Monday, June 19, 2006

Eat The Knowledge That Grew In Clay

He became, first after filth, a tiny wallow in the miseries and splendours of this so far sad century. He believed, moreover, that this wallow somehow guaranteed him a place inside a rich, full life. He was, as he often told his friends, a right-handed writer who wrote like a left-handed writer. This meant, apparently, that although the right side of his brain had wrestled the controls, it was operating in a kind of delusional, rocky state where nervousness and fear were the truly dominant drivers. He held on to this state by way of a high-level monkeying around.

As the sun broke, the horizon emptied. He threw himself into the tender mercy of the blue sky. But an unexpected regret hit him, on his way down. He wished to live long enough to kick himself over the rashness of this moment.

(His collective mass of organs and bones whistling down tubes, through the moistest pulls of fleshy gruel. How he manages to stand is a mystery to everyone who knows him. Translucent, his blue pipes are merely an advert for his mechanability. See him wobble. Run when he staggers.)

The monkeying around, at the higher level, was enough to lift him past the vulgar notion of splat. Not for him the rough landing on the bonnet of a car. Not for him the indignity of his trousers around his ankles, the shit caking his arse. Neither for him his chin in his chest, his eyes in the back of his head. Mid-air, like a cartoon rabbit, he stepped off a glass ledge and trod softly to the ground. Terra firma clasped him tight.

My own connection to him was something of a shift. I watched him from behind closed curtains. I used eyeglass peepers that could see so far. I had him down even as he went down. You would have thought, given our distance, that we were passing strangers or mortal enemies playing out on a wider stage. The truth, however, is that we were the firmest of friends.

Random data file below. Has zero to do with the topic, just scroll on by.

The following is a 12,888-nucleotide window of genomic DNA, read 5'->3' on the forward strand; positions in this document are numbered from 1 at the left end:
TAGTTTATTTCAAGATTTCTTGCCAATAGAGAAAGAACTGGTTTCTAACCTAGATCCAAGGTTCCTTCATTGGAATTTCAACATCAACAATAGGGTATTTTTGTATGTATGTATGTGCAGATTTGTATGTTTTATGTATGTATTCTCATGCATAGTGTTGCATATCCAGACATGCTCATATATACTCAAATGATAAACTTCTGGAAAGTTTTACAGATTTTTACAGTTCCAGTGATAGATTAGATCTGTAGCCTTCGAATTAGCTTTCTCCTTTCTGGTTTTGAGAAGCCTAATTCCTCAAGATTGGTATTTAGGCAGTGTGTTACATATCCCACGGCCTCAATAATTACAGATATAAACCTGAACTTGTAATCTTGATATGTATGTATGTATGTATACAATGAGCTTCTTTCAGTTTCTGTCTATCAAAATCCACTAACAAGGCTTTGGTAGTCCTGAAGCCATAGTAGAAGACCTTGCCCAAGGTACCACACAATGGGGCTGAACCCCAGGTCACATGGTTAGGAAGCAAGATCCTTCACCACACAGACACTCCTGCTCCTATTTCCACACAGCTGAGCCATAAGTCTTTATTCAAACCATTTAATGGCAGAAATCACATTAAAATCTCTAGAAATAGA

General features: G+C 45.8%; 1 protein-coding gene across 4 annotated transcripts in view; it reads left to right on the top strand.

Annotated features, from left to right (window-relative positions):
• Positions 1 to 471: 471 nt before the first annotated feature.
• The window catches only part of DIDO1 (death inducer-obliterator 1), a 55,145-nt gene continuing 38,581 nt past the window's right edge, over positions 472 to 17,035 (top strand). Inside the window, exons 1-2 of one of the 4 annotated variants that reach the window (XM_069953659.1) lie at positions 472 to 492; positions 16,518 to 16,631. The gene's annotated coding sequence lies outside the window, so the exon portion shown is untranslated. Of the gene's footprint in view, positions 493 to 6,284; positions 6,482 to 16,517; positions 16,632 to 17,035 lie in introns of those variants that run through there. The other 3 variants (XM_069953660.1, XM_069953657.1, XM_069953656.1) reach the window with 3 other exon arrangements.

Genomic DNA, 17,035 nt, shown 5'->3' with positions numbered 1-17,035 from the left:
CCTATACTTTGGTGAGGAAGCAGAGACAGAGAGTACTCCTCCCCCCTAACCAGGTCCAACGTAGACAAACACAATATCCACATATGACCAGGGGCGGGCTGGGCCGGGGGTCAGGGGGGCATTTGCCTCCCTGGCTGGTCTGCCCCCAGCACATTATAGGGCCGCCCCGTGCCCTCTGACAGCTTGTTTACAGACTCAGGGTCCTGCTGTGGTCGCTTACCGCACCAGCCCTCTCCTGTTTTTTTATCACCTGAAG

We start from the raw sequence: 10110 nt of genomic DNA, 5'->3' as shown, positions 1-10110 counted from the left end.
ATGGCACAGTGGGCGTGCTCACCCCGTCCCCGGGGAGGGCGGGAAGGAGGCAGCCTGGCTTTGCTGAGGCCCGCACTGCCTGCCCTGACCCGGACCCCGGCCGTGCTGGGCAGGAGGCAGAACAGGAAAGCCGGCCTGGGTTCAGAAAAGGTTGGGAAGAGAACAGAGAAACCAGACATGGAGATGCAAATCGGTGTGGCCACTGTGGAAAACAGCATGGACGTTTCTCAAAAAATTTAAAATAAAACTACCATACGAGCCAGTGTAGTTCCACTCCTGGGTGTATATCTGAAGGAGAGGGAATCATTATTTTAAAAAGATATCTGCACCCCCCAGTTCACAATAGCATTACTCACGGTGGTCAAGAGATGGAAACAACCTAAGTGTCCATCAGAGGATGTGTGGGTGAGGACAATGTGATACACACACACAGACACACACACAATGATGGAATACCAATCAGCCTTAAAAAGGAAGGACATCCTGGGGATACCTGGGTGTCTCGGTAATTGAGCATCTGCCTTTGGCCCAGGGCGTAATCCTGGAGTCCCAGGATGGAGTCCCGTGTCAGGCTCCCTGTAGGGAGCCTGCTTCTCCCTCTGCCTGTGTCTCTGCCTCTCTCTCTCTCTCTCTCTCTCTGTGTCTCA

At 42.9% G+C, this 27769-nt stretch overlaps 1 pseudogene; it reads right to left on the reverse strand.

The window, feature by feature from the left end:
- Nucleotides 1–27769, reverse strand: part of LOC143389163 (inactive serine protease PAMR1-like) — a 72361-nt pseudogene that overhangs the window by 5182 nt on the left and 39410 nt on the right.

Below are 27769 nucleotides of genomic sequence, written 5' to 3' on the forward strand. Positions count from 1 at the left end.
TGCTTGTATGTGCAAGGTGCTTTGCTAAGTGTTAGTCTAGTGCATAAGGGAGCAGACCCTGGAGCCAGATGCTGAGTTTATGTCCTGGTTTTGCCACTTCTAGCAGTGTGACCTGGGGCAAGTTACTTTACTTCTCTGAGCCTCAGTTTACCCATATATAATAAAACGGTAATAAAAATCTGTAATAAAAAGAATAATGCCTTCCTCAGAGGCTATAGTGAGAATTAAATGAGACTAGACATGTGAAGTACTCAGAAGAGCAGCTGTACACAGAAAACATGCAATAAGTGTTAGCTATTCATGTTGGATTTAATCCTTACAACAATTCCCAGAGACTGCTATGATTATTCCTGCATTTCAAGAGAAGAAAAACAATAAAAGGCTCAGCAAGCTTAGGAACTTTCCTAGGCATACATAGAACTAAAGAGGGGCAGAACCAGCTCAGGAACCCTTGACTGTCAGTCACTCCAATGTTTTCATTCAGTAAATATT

At the landing pad and carried aloft by various supporters and sponsors, he reached down to the hand of my wife who was there also to greet him. My wife, who was there to greet him as a friend, allowed herself to be pulled up and carried also aloft along with this survivor of fall who was once also my friend. Riding together, those two, they looked so natural together, those two, and even I, spying behind curtains, was moved to some small degree by their adulterous antics as they kissed in the rain, sheltering from the spittle of those certain angry gods. Those two up there, the crowd of nothing below them, what rainment could have been a fit for them? What crowns of diamond could they have worn for appropriate glow? What swish of finery, all spun gold and delicate gossamer, could have been a match for the crepuscular push that led them into the fade from my sight? None. Nothing.

His creativity knew no bounds, it was often said. The right side of his brain and the assist from the nervy fear of the driver. He pushed his pen just to watch it go. He shook from the sheer exhaustion of it all.

What the I am on about is that this creator of fancy dawdles and inexplicable moonbattery - replete with all his fancy poetry and prose - was a fucker of my wife. Up she rose and down she went. She later said, to me, on a dusty park bench in Mablethorpe: I loved the way he survived and how the racing loom of the concrete did nothing to deter the very best of his mind. We watched, the two of us, as we spoke of him, our arms disappear beneath a blanket of ladybirds. It was one of those days.

Organs and bones they pulled from the river. They laid them end to end. A certain McIntyre, a constable, said: If we pulled him thin and laid him out and spread him from end to end, we would, in a matter of days, touch our feet upon the moon. Look, his teeth, said my wife, as she sorted through his ruins.

Because that’s what you do, she said. You look out at the rain.


Blogger {Minion} said...

That was well worth waiting for.
The words just seemed to drag my eyes down the screen, devouring all that they could.

Not that my accolade means much, but I like what I like, and liked what I saw.

9:42 AM  
Blogger Shannon Forbush said...

Lovely, even when it's gruesome. I like terra firma clasping one tight. And the small touches that build the scene into something more - supporters and sponsors etc.

11:41 AM  
Blogger Molly Bloom said...

Some brilliant imagery here Paul. Rich and yet un-nerving, the language really does pull you on and on.

3:47 PM  
Blogger Dr Anthony Donovan said...

I agree; lovely writing, with passion, attitude, and direction. There is momentum and there is incident. Killer.

6:56 PM  
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